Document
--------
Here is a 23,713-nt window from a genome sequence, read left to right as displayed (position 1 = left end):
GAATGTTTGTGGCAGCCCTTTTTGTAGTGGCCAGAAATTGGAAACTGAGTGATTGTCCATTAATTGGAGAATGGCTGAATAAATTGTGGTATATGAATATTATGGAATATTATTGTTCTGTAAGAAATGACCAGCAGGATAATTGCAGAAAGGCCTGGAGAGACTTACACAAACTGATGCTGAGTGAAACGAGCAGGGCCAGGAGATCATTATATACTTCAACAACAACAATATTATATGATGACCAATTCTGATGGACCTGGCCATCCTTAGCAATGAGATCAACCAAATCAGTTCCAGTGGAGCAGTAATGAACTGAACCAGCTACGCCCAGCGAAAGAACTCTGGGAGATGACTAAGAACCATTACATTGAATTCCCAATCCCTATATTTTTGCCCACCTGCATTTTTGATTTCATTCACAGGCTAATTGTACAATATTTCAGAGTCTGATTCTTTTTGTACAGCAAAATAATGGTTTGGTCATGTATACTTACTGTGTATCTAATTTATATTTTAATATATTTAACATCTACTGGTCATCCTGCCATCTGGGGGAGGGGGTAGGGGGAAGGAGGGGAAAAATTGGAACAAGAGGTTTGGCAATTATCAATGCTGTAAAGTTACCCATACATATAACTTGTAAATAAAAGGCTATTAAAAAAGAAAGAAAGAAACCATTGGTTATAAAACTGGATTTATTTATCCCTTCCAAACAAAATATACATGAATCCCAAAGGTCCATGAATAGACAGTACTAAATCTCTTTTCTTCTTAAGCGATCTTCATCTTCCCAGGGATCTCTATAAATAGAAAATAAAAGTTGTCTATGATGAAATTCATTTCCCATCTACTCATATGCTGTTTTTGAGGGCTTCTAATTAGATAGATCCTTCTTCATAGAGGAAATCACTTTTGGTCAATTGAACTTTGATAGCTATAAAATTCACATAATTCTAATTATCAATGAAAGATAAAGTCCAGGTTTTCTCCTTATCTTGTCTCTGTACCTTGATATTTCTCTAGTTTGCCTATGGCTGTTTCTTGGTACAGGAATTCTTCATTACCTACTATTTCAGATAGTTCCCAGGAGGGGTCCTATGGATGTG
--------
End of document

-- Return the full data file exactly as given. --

Here is a 23,713-nt window from a genome sequence, read left to right as displayed (position 1 = left end):
GAATGTTTGTGGCAGCCCTTTTTGTAGTGGCCAGAAATTGGAAACTGAGTGATTGTCCATTAATTGGAGAATGGCTGAATAAATTGTGGTATATGAATATTATGGAATATTATTGTTCTGTAAGAAATGACCAGCAGGATAATTGCAGAAAGGCCTGGAGAGACTTACACAAACTGATGCTGAGTGAAACGAGCAGGGCCAGGAGATCATTATATACTTCAACAACAACAATATTATATGATGACCAATTCTGATGGACCTGGCCATCCTTAGCAATGAGATCAACCAAATCAGTTCCAGTGGAGCAGTAATGAACTGAACCAGCTACGCCCAGCGAAAGAACTCTGGGAGATGACTAAGAACCATTACATTGAATTCCCAATCCCTATATTTTTGCCCACCTGCATTTTTGATTTCATTCACAGGCTAATTGTACAATATTTCAGAGTCTGATTCTTTTTGTACAGCAAAATAATGGTTTGGTCATGTATACTTACTGTGTATCTAATTTATATTTTAATATATTTAACATCTACTGGTCATCCTGCCATCTGGGGGAGGGGGTAGGGGGAAGGAGGGGAAAAATTGGAACAAGAGGTTTGGCAATTATCAATGCTGTAAAGTTACCCATACATATAACTTGTAAATAAAAGGCTATTAAAAAAGAAAGAAAGAAACCATTGGTTATAAAACTGGATTTATTTATCCCTTCCAAACAAAATATACATGAATCCCAAAGGTCCATGAATAGACAGTACTAAATCTCTTTTCTTCTTAAGCGATCTTCATCTTCCCAGGGATCTCTATAAATAGAAAATAAAAGTTGTCTATGATGAAATTCATTTCCCATCTACTCATATGCTGTTTTTGAGGGCTTCTAATTAGATAGATCCTTCTTCATAGAGGAAATCACTTTTGGTCAATTGAACTTTGATAGCTATAAAATTCACATAATTCTAATTATCAATGAAAGATAAAGTCCAGGTTTTCTCCTTATCTTGTCTCTGTACCTTGATATTTCTCTAGTTTGCCTATGGCTGTTTCTTGGTACAGGAATTCTTCATTACCTACTATTTCAGATAGTTCCCAGGAGGGGTCCTATGGATGTG